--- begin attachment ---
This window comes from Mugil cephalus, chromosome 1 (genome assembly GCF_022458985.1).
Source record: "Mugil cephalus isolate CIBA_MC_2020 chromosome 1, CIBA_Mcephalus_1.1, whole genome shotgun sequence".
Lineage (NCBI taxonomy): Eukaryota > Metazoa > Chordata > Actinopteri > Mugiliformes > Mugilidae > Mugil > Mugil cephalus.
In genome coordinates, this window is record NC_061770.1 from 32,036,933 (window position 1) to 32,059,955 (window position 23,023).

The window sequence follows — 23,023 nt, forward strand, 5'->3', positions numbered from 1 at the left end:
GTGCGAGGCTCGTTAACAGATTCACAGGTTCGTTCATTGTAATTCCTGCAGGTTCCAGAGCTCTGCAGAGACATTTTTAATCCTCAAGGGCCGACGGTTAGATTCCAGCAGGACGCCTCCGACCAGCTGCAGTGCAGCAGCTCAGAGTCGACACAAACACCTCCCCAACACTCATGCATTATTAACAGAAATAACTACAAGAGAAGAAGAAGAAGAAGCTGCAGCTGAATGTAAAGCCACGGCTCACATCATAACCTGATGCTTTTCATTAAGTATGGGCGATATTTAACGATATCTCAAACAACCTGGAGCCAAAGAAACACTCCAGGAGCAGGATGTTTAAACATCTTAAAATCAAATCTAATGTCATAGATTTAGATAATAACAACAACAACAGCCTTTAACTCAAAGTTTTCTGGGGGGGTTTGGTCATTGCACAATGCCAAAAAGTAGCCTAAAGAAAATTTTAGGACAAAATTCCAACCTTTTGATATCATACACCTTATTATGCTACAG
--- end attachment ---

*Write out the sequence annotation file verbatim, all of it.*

This window comes from Mugil cephalus, chromosome 1 (genome assembly GCF_022458985.1).
Source record: "Mugil cephalus isolate CIBA_MC_2020 chromosome 1, CIBA_Mcephalus_1.1, whole genome shotgun sequence".
Lineage (NCBI taxonomy): Eukaryota > Metazoa > Chordata > Actinopteri > Mugiliformes > Mugilidae > Mugil > Mugil cephalus.
In genome coordinates, this window is record NC_061770.1 from 32,036,933 (window position 1) to 32,059,955 (window position 23,023).

The window sequence follows — 23,023 nt, forward strand, 5'->3', positions numbered from 1 at the left end:
GTGCGAGGCTCGTTAACAGATTCACAGGTTCGTTCATTGTAATTCCTGCAGGTTCCAGAGCTCTGCAGAGACATTTTTAATCCTCAAGGGCCGACGGTTAGATTCCAGCAGGACGCCTCCGACCAGCTGCAGTGCAGCAGCTCAGAGTCGACACAAACACCTCCCCAACACTCATGCATTATTAACAGAAATAACTACAAGAGAAGAAGAAGAAGAAGCTGCAGCTGAATGTAAAGCCACGGCTCACATCATAACCTGATGCTTTTCATTAAGTATGGGCGATATTTAACGATATCTCAAACAACCTGGAGCCAAAGAAACACTCCAGGAGCAGGATGTTTAAACATCTTAAAATCAAATCTAATGTCATAGATTTAGATAATAACAACAACAACAGCCTTTAACTCAAAGTTTTCTGGGGGGGTTTGGTCATTGCACAATGCCAAAAAGTAGCCTAAAGAAAATTTTAGGACAAAATTCCAACCTTTTGATATCATACACCTTATTATGCTACAG